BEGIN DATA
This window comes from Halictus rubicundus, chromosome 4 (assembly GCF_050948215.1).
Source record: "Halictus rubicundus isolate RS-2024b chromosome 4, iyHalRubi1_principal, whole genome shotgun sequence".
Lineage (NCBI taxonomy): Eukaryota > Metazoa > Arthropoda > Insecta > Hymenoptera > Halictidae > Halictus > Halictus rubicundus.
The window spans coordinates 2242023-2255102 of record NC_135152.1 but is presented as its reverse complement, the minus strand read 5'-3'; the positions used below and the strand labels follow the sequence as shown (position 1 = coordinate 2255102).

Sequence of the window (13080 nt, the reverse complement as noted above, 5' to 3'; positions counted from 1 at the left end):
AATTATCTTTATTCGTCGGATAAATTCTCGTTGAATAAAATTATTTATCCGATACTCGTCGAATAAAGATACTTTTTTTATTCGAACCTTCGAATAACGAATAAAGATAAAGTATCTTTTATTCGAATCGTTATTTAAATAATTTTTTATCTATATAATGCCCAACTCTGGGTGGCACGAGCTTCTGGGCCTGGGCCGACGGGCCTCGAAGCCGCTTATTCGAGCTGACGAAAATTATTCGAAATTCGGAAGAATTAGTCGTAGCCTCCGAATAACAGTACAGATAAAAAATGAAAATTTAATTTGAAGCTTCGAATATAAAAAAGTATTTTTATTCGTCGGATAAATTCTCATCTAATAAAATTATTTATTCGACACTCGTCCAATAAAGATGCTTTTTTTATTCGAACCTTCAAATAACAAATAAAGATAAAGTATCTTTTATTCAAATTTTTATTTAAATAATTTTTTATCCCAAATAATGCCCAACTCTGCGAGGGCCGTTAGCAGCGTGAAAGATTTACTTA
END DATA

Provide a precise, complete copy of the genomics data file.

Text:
This window comes from Halictus rubicundus, chromosome 4 (assembly GCF_050948215.1).
Source record: "Halictus rubicundus isolate RS-2024b chromosome 4, iyHalRubi1_principal, whole genome shotgun sequence".
Lineage (NCBI taxonomy): Eukaryota > Metazoa > Arthropoda > Insecta > Hymenoptera > Halictidae > Halictus > Halictus rubicundus.
The window spans coordinates 2242023-2255102 of record NC_135152.1 but is presented as its reverse complement, the minus strand read 5'-3'; the positions used below and the strand labels follow the sequence as shown (position 1 = coordinate 2255102).

Sequence of the window (13080 nt, the reverse complement as noted above, 5' to 3'; positions counted from 1 at the left end):
AATTATCTTTATTCGTCGGATAAATTCTCGTTGAATAAAATTATTTATCCGATACTCGTCGAATAAAGATACTTTTTTTATTCGAACCTTCGAATAACGAATAAAGATAAAGTATCTTTTATTCGAATCGTTATTTAAATAATTTTTTATCTATATAATGCCCAACTCTGGGTGGCACGAGCTTCTGGGCCTGGGCCGACGGGCCTCGAAGCCGCTTATTCGAGCTGACGAAAATTATTCGAAATTCGGAAGAATTAGTCGTAGCCTCCGAATAACAGTACAGATAAAAAATGAAAATTTAATTTGAAGCTTCGAATATAAAAAAGTATTTTTATTCGTCGGATAAATTCTCATCTAATAAAATTATTTATTCGACACTCGTCCAATAAAGATGCTTTTTTTATTCGAACCTTCAAATAACAAATAAAGATAAAGTATCTTTTATTCAAATTTTTATTTAAATAATTTTTTATCCCAAATAATGCCCAACTCTGCGAGGGCCGTTAGCAGCGTGAAAGATTTACTTA